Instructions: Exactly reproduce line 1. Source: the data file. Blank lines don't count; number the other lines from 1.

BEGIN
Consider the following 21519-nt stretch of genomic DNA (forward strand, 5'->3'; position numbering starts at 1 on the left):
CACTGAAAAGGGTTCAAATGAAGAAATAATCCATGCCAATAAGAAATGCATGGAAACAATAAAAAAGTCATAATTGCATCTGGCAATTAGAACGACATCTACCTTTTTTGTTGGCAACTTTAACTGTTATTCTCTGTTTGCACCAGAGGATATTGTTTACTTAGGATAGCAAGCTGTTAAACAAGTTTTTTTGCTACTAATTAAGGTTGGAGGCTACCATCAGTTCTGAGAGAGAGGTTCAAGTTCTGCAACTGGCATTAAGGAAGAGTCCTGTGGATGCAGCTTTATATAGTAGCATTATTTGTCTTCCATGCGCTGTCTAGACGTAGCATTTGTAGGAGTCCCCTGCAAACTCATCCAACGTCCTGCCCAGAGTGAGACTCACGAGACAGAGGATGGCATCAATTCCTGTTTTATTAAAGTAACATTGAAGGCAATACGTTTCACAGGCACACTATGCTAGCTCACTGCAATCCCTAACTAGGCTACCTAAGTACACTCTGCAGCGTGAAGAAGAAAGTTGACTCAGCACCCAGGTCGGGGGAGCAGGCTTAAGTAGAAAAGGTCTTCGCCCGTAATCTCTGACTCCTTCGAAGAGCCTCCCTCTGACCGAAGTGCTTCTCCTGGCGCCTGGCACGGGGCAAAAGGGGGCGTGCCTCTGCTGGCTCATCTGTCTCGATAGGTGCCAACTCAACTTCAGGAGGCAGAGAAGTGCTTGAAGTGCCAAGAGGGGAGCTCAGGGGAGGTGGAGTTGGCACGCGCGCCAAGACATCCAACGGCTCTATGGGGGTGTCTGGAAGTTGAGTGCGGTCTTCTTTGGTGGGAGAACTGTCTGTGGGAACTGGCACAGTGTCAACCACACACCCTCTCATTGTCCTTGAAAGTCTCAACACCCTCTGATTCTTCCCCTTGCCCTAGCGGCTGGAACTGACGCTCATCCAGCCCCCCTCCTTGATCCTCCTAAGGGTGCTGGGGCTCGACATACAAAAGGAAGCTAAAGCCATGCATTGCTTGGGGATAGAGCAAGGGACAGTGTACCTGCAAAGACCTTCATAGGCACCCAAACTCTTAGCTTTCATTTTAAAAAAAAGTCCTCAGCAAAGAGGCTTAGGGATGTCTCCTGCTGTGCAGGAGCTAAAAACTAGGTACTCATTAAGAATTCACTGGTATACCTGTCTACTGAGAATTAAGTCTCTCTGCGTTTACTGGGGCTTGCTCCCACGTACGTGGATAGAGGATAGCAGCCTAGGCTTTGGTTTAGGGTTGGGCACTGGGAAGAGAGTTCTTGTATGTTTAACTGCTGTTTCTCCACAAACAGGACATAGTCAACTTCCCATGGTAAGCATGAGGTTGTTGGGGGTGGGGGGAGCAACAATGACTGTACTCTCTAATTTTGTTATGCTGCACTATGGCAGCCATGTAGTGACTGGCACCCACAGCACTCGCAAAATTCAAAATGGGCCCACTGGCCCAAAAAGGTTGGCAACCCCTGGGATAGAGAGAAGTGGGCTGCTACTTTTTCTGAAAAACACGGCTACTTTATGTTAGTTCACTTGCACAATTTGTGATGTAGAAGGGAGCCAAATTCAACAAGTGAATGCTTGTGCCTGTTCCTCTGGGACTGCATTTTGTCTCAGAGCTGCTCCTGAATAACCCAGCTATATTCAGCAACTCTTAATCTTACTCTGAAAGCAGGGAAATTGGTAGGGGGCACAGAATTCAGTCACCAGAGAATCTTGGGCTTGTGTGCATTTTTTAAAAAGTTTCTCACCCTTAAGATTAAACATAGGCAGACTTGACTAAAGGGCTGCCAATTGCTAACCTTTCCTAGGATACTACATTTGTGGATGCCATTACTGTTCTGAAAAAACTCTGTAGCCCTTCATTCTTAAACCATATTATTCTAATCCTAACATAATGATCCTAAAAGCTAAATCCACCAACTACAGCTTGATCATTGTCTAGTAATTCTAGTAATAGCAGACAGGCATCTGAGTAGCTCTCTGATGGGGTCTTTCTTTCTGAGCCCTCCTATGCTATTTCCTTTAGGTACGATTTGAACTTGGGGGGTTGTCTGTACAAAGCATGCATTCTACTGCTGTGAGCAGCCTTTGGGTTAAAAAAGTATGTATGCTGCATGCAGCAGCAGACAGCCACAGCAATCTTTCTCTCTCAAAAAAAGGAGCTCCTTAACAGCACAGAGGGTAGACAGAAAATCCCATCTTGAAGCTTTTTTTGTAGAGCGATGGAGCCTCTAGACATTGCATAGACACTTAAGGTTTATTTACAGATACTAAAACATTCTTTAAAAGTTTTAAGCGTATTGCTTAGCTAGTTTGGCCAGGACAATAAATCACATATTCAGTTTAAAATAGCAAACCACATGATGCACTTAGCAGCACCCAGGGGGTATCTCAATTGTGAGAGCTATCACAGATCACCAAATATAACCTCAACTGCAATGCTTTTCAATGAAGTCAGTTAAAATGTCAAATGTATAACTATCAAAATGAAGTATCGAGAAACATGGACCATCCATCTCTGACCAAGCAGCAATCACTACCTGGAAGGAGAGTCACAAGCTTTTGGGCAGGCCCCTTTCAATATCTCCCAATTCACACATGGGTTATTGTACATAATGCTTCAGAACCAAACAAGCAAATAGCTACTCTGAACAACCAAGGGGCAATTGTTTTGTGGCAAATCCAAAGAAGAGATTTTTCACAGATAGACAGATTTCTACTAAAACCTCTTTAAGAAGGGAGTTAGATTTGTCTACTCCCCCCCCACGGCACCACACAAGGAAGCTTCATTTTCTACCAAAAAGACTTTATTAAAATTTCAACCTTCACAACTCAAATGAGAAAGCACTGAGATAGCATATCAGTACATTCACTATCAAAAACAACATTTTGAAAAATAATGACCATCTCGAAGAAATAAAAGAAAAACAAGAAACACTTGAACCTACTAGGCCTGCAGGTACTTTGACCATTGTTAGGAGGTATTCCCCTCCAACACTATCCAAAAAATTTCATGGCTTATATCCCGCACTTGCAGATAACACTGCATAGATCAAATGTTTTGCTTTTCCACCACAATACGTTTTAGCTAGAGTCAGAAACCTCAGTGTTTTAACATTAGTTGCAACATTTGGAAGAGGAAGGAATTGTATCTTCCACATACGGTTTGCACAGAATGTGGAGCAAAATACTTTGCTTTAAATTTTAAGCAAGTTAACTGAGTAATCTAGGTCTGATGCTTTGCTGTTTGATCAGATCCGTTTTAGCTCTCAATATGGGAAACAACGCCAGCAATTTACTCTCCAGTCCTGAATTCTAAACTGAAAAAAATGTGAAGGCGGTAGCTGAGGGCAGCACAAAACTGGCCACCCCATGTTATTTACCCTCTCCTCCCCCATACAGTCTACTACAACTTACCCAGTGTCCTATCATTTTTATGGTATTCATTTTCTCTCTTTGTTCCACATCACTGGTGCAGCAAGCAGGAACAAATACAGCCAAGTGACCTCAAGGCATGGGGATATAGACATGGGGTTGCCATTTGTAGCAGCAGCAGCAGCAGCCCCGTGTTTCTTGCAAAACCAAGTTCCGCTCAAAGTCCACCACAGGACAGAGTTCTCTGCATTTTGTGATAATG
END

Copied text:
Consider the following 21519-nt stretch of genomic DNA (forward strand, 5'->3'; position numbering starts at 1 on the left):